Today I walked out of the gym after a tough leg session feeling on top of the world. But I had not been for 5 days. Why? The usual reasons- too tired, too moody, too busy, too hot, too late, what's the
point etc. Yes, I'd been for walks but I had not kept up with my weights (resistance training) program. I know all these excuses are just that, excuses, but I fell into that trap that many if us get caught in, when we make unhealthy choices because its easier, despite us knowing better, despite it not being easier in the long run.
My exercise example is the same as other different choices that people make everyday.
- continuing to smoke despite knowing its bad for your health
- eating fast food because you did not prepare any thing else
- not exercising because you hate the gym and refuse to wear lycra
- putting off your health check that is overdue.
One of my hobbies unrelated to health is painting. It is something that I have always enjoyed but over the last year or so I have struggled to get started and have doubted my capabilities and creativity. Sitting on the couch one day, despairing at my situation, I looked at my bookshelf and saw the book The Artists Way by Julie Cameron. Its been sitting in my bookshelf for maybe 15 years. when I picked it up, I knew that it was what I needed. I flicked through the pages and made the decision to start straight away- a simple 12 week program that involves writing 3 pages in a journal every morning, and doing some simple tasks each week that don't take a lot of time.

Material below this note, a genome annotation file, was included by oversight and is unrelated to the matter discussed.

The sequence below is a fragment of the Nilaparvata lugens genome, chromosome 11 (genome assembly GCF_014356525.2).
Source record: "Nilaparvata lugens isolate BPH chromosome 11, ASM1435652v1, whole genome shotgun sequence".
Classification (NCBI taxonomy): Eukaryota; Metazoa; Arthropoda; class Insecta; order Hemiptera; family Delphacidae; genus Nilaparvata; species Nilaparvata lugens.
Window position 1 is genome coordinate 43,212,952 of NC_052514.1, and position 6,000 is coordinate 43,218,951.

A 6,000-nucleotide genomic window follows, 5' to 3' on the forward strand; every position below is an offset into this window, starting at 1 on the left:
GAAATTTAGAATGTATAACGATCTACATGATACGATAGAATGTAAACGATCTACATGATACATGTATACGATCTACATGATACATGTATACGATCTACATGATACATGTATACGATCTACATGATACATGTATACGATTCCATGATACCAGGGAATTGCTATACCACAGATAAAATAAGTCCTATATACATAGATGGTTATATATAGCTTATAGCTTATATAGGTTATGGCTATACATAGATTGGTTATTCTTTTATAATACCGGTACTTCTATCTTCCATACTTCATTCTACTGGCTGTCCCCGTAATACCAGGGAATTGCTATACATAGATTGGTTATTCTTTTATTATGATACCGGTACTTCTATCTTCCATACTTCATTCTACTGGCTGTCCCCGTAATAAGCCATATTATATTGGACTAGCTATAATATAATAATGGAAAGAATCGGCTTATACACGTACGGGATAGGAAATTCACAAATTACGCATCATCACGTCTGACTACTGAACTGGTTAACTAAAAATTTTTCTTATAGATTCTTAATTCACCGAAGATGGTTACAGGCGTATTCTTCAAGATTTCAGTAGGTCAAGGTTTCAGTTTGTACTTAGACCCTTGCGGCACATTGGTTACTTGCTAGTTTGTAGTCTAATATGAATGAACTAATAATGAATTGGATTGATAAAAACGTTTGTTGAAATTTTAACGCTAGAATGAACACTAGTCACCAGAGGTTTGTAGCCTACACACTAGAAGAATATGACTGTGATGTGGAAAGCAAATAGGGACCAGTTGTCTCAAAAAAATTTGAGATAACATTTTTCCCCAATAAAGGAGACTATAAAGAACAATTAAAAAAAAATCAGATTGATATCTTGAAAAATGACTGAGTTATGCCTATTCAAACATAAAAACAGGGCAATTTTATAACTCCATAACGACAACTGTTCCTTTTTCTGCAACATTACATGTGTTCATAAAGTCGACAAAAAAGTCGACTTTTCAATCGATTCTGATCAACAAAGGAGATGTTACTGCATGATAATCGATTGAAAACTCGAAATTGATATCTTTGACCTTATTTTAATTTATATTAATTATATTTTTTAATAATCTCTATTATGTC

I started writing. Initially it was hard to remember, and hard to make myself do it. Like any new habit, it takes time to get into the swing of it. Thoughts such as "this seems stupid" and "what's the point" filled me with doubt. How could I become more creative by writing seemingly meaningless lines every morning?
Then a strange thing happened. My motivation to be creative increased. I started to
realise what I wanted to achieve, both creatively and career-wise. Things that I had once loved doing but had given up were now on my to-do list again. It began to be easier to write than not to write.
That was my aha moment! It's easier to do what you know you should do than to avoid
If you avoid something, chances are you spend more time thinking about it
than you would have spent just doing it! The guilt experienced when you put something off. The mind-games you play with yourself to justify not doing it. The silly excuses you use to
justify your decision not to do it. The things you say you'll do instead to make up for
not doing what you should have. It's exhausting!
Same with exercise for me (and probably you too!). I have a certain time of day that I go to the
gym. If I don't go then, the mind games start.
- "If I go later, I can have a nap now, I'm so tired because I did not sleep well last night, because I was hyped up after an evening gym session"
- "If I go home now, I can watch the daytime soaps, then I can go to the gym when the
kids get home from school (if I don't need to help with homework)".
It's never-ending negotiations. These thoughts and the feelings of guilt, regret and
shame last much longer than the gym session would have!
Looking at my table below, which would you rather feel?
Going to the gym
Not going to the gym
Endorphin rush afterwards
Feel proud about effort
No mind games and negotiations
Increased chance of eating healthy food after
Start mind-games and negotiating to justify excuses
Increased chance of making unhealthy food choices
Feel under-active and lethargic
Its a simple choice. The decision to go to the gym is so much easier. Same with making healthy food choices or making time to get that health check you've been putting off. Sometimes just getting out there and facing what you are avoiding saves a whole lot of pain later on.
It's easier to do what you know you should do than to avoid
Health and happiness xx